Wednesday, July 22, 2020

Journal! Who, me?

I have read, avoided reading, saved, and deleted countless articles on why and how to do regular personal journaling.

But, despite promises of more happiness, creativity, productivity, and becoming a better person, I could not get myself to try it.

The sources of my resistance: 
  • The recommendation to do it every day - yikes! Except for brushing my teeth, not my strength.
  • I already have writer's block (the evidence: 25 blog posts since 2011). Why would I want to have yet one more type of writing to avoid?
  • Directives to use a particular format or write about particular topics. I don't like being told how to do things. I prefer bespoke productivity tools, even if I end up creating something that looks very much like a method I rejected.
  • And of course, how would I find the time...

Then about a month ago, out out of the blue, I started to journal most days. I liked it.  I'm here to tell you how I am doing it so you can try it too.

Now that I'm doing it, I get it. The promised benefits are showing up.

Made up sample journal entry.

If you are interested, this the way I started :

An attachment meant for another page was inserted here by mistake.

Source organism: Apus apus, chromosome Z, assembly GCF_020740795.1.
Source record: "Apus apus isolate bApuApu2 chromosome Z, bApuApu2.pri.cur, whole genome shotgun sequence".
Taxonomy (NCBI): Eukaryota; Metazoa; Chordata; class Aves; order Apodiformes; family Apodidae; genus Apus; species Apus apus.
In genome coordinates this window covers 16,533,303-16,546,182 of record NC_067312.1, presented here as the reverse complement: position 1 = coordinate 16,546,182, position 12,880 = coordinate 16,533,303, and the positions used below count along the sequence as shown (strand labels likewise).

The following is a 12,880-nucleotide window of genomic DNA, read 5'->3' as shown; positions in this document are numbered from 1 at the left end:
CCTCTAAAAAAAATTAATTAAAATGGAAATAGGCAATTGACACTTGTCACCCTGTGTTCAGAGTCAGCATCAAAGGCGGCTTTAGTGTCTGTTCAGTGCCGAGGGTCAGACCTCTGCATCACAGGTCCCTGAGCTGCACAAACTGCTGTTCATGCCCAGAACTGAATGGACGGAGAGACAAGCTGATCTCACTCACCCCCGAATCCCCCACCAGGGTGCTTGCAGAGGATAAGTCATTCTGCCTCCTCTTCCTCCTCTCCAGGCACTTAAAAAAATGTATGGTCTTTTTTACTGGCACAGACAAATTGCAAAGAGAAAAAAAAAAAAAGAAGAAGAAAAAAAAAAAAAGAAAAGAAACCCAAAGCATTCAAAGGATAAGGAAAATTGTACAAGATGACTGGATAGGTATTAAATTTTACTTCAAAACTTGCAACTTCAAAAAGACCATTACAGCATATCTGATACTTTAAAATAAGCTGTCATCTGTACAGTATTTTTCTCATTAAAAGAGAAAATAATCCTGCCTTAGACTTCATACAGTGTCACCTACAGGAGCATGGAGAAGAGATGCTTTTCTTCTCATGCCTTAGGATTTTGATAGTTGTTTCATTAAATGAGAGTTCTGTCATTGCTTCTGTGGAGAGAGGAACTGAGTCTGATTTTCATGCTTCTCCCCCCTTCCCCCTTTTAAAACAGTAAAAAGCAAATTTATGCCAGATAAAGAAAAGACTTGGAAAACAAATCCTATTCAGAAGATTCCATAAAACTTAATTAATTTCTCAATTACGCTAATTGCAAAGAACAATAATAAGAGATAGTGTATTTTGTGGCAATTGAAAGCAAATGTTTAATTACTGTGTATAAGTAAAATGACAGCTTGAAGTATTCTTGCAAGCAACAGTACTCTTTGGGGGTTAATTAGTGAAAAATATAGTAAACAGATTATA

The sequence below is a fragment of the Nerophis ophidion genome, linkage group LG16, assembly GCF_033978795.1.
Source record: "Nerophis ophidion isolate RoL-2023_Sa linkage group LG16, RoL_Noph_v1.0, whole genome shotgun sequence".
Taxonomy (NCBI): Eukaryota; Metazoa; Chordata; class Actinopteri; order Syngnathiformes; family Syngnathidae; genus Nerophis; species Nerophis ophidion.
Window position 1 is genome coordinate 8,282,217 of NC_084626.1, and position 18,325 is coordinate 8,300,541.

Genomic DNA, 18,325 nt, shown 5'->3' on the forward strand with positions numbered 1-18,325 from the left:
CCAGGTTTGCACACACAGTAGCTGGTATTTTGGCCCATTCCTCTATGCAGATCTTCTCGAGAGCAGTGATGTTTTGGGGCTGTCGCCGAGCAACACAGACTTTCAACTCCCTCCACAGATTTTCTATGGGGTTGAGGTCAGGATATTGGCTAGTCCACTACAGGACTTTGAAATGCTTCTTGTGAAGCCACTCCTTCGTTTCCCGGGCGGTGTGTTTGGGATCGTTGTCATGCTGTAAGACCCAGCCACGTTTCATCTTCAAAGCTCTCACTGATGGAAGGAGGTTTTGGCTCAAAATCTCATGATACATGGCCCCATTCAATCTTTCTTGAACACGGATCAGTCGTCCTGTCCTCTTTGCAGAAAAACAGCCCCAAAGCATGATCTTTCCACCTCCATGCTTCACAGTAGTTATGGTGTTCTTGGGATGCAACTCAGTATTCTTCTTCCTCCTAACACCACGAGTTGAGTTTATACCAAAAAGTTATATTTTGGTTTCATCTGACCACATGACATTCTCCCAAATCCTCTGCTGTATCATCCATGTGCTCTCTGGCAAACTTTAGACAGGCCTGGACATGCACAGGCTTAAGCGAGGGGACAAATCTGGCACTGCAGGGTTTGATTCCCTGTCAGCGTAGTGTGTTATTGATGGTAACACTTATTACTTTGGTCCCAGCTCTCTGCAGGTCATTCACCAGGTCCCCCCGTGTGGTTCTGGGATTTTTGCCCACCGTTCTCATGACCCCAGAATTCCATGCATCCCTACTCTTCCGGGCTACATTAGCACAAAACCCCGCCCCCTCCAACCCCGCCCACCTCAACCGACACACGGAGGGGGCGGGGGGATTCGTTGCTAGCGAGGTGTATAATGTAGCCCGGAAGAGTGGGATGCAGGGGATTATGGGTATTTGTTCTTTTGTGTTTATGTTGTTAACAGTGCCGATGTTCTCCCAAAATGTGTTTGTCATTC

(You can do this at any time of the day. I do find that morning works best for me.)

  1. Find a piece of paper. Although for this idea you probably want to save the paper, so a bound notebook would be good. (Or a digital app - I use Evernote.)
  2. Put the date at the top of the page. Maybe the time as well.
  3. Write at least one sentence, about anything that comes to mind.
  4. Stop or keep writing, whichever seems right at that moment.
  5. Do it again later that day (on the same page) or tomorrow or whenever the fancy strikes (on a new page).
I intentionally did not include advice about what you should journal about. 

Instead, I use a "no topic rules" approach:  Whatever pops into my head gets recorded. If I stick with it for another minute or two, inevitably more ideas emerge.

These are the categories that often show up, and the "results" that I often get:
  • Thoughts about a problem I am dealing with; sometimes solutions emerge.
  • Ideas for something I am writing.
  • The progress I am, or am not, making on a project or goal which usually is followed by ideas about how to move forward.
  • Frustrations about the state of the world.
  • Experiences for which I am grateful and things that are going well.
  • A plan for dinner.
If you want to read more about journaling, try these:
  • Julia Cameron's The Artists Way. Originally published in 1992, Cameron's method set the standard for personal journaling.

1 comment:

  1. This is the closest I've been to actually considering journaling!